Taste and see that the LORD is good; blessed is the man who takes refuge in him. Psalm 34:8
Sometimes I don’t like what God does.
Sometimes I can’t taste the sweetness, because of the hint of bitterness in the heart lesson.
I don’t like when He calls me to something and then makes me wait.
I don’t like when I’m in one country and my baby is waiting in another.
I don’t like when governments get between me and my adoption.
I don’t like when Gotcha Day is less perfect, less easy, than I thought it would be.
I don’t like when being “newly home” is harder than I expected.
I don’t like when my-already been through too much- medically complex warrior, faces more.
I don’t like when my child questions where her birthmother is.
Adoption can push the limits of how good we think God is. We can start to wonder if He’s fully good all the time, in all things.
We begin the application process spilling over with hope, anticipation and purpose. And then, somewhere along the way, we start feeling the stretch. We start having doubts, obstacles, longings and hurts. We realize adoption is not easy. That the redemption of hearts comes at great cost. We’d long heard that it’s not “for the faint of heart”, but suddenly faint is exactly how our hearts feel.
The journey reframes our thinking, teaching us its deep and wide lessons. Some lessons settle into our hearts sweet and easy. Others take longer to embrace. And some. Some are only learned from days strung together pleading from our knees.
We tend to love success stories, speedy, positive results and miracle turn arounds. We prefer happy endings. And when we get what we hope for, on the timeline we prefer, we tell each other, “God is good.”
When we hear good news, we proclaim it. Under Gotcha Day photos, friends comment, “God is good.” When a little patient gets good medical test results, “God is good.”
But what about when endings are hard, or we don’t get what we want? When the timeline we drafted doesn’t match our reality? When a child’s medical needs are more extensive than the file promised? When attachment doesn’t come naturally? When the adoption community loses a little life that we’ve all battled for in prayer. Do we type, “God is good” then?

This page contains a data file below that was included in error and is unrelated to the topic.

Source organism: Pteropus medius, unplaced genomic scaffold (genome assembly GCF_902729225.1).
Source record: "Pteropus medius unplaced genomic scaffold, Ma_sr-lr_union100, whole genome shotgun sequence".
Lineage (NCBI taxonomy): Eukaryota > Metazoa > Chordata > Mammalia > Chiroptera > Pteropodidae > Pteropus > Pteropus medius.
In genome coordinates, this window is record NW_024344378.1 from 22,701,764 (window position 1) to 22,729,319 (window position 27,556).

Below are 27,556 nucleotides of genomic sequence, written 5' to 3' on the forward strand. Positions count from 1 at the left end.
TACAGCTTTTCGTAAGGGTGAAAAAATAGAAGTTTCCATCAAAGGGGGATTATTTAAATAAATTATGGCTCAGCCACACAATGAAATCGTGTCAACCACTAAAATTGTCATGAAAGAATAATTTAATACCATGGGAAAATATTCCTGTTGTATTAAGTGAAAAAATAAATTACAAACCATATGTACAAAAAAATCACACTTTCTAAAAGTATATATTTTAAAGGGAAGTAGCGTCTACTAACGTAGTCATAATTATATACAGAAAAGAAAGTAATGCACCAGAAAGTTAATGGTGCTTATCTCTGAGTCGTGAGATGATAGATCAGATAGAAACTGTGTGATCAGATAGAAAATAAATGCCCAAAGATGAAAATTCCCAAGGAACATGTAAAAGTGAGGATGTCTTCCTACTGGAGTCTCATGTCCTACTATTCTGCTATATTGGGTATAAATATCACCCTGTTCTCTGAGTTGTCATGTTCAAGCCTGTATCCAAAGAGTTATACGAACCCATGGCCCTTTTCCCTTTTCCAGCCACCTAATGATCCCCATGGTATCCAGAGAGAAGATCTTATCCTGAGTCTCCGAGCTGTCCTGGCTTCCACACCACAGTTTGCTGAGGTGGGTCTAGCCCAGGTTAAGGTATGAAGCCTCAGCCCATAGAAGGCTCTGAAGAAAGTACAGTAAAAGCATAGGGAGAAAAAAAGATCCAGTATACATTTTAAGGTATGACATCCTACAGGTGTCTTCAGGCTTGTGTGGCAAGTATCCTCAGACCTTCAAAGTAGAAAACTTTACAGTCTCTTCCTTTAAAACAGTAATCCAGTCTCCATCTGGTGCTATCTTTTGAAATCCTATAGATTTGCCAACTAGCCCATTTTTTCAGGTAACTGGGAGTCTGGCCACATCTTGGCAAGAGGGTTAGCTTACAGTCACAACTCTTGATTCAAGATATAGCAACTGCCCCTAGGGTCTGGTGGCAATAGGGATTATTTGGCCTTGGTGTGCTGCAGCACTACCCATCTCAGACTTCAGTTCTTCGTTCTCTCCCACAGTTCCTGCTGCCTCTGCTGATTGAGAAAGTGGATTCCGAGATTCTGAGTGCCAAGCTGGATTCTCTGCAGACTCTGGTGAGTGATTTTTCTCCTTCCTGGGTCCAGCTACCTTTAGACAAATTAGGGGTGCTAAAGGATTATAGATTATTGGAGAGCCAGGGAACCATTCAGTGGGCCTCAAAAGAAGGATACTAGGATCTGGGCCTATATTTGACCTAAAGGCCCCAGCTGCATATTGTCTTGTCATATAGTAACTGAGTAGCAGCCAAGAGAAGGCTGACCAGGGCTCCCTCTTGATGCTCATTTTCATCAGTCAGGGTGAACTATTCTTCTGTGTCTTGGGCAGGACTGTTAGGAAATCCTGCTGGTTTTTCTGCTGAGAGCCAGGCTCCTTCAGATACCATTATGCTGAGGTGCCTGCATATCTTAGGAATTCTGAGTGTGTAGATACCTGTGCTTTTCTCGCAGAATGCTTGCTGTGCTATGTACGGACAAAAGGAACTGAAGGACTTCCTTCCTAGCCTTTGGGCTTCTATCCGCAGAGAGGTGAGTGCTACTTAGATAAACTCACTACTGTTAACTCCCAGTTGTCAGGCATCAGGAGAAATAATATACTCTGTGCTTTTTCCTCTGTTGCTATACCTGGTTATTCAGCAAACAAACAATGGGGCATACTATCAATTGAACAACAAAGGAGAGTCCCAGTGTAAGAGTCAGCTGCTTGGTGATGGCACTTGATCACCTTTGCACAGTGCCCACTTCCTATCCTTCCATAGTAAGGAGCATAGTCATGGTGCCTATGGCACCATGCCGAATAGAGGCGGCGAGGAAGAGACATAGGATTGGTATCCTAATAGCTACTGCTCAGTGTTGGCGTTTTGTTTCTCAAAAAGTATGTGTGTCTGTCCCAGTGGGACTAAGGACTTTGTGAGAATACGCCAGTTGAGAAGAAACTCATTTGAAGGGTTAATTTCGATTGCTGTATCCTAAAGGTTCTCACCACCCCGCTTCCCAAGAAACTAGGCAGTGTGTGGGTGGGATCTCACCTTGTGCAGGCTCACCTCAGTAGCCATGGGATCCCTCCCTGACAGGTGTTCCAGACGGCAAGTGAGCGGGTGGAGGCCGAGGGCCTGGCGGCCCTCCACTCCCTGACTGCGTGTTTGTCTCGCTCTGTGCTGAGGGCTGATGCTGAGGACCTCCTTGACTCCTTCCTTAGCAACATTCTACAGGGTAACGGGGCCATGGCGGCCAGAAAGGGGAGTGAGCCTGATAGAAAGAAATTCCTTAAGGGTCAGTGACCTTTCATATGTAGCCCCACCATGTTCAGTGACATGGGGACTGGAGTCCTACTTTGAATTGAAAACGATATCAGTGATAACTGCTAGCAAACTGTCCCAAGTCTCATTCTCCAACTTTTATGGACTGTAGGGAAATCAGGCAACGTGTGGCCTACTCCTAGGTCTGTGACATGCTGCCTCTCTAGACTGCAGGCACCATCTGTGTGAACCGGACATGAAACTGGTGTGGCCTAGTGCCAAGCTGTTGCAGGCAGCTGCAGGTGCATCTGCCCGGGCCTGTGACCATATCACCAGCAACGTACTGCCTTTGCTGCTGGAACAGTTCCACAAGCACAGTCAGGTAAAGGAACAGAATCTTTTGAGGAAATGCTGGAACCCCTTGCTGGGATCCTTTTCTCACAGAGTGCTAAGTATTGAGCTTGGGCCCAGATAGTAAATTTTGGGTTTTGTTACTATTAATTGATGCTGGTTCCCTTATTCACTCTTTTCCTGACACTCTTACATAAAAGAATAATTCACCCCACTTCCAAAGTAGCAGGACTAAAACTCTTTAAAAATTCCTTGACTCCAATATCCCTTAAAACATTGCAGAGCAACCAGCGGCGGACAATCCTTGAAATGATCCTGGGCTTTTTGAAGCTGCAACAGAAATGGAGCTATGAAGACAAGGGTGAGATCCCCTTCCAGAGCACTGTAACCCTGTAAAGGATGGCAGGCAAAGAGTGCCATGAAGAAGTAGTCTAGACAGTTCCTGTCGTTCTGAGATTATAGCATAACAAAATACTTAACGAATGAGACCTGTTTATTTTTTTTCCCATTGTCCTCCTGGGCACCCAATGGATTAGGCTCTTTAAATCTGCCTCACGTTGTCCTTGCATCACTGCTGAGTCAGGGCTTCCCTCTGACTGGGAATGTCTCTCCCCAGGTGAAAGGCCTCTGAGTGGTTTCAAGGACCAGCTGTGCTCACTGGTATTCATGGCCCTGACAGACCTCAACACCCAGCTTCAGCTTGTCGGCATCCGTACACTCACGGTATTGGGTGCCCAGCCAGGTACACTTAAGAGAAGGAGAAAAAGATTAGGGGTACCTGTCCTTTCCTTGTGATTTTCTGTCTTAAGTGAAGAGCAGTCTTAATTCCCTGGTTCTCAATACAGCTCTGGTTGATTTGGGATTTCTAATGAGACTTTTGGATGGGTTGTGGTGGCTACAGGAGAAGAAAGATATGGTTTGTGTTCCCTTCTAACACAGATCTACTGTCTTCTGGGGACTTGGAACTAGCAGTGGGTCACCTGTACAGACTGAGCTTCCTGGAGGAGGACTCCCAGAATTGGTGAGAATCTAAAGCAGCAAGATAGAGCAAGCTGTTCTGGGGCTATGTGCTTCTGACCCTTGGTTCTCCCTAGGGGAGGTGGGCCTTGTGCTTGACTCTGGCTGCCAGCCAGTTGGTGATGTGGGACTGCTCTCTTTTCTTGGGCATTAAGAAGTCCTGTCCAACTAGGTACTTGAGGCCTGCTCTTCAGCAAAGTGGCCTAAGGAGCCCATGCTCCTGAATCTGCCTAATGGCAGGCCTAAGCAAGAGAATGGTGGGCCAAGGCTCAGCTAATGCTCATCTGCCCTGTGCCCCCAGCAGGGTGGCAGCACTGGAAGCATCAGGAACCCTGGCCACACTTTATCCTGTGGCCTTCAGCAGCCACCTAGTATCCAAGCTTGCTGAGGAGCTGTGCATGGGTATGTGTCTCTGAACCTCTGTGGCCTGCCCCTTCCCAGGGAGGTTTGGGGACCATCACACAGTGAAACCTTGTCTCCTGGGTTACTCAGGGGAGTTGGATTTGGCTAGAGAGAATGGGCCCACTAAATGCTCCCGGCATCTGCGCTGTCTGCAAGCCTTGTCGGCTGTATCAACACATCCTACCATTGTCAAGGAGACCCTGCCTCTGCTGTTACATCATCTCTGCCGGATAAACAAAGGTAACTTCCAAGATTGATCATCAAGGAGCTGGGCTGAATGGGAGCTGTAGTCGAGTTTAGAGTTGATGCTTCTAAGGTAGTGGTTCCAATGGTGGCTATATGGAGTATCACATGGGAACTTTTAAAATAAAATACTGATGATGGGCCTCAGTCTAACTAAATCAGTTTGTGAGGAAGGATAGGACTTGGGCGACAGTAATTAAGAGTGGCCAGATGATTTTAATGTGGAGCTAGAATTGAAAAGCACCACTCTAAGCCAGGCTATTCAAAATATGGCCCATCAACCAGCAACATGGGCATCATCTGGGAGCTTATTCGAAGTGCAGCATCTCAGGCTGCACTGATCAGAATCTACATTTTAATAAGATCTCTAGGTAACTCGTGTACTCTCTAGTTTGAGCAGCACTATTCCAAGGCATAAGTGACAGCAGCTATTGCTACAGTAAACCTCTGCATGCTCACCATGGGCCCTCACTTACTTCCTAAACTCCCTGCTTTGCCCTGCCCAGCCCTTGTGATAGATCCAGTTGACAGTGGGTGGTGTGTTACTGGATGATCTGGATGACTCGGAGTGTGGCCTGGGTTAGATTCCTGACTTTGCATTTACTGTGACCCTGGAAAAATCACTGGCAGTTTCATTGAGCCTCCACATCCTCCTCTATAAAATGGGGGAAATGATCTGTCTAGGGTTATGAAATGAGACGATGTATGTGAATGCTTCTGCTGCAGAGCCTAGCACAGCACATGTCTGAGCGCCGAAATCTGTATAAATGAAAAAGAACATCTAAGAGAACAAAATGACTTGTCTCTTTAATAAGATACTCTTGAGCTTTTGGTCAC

When we don’t like what is in the cup we’ve been given, we wonder if God truly is good.
There have been many times on this adoption trek, when circumstances felt bleak, that I’ve wondered if “good” meant all the time, for everybody. A few times I allowed myself to consider whether or not I would still think God good if the adoption didn’t happen, or the surgery had complications. When I wondered why a good God wouldn’t clear the world’s orphanages of its waiting children. And post adoption, when so many special needs little people come home with miraculously cured hearts, or are healed after one surgery, but mine had to keep battling, I felt a little greedy annoyance by the “God is good” posts.
And if not, He is still good. Daniel 3:18
Since my fleshy feelings don’t always align with my faith, I’m learning to lead my heart. Learning that when I’m raw and unraveled by adoption and parenting high need little people, I need to speak, write, read, sing and meditate on the truths I can’t always feel.
You are good, and what you do is good; teach me your decrees. Psalm 119:68
So I can question His promise and character, or I can open my clinched palms and accept that He is good, and His work is good. I can let go of my expectations, efforts, timing and struggling. I can look beyond my adoption and parenting challenges, and remind myself of the profound truth. He’s always at work, and it’s always good.
Adoption sings His name, all the time, in its beauty and in its stretching. Both the bitter and the sweet are saturated with His goodness.
When He overwhelms us with miracles, He’s good.
When we are called to wait, He’s good.
When adoption realities don’t match the picture we painted in our heads, still good.
When the little souls we parent are hurting, even still.
He is good. Let’s make that the cadence that we train our hearts to beat to.
1. right, proper fit
2. morally excellent, righteous, virtuous
3. satisfactory in quality, quantity or degree
4. of high quality
5. kind, beneficent, friendly
6. honorable or worthy
*special thanks to Tish Goff for the photos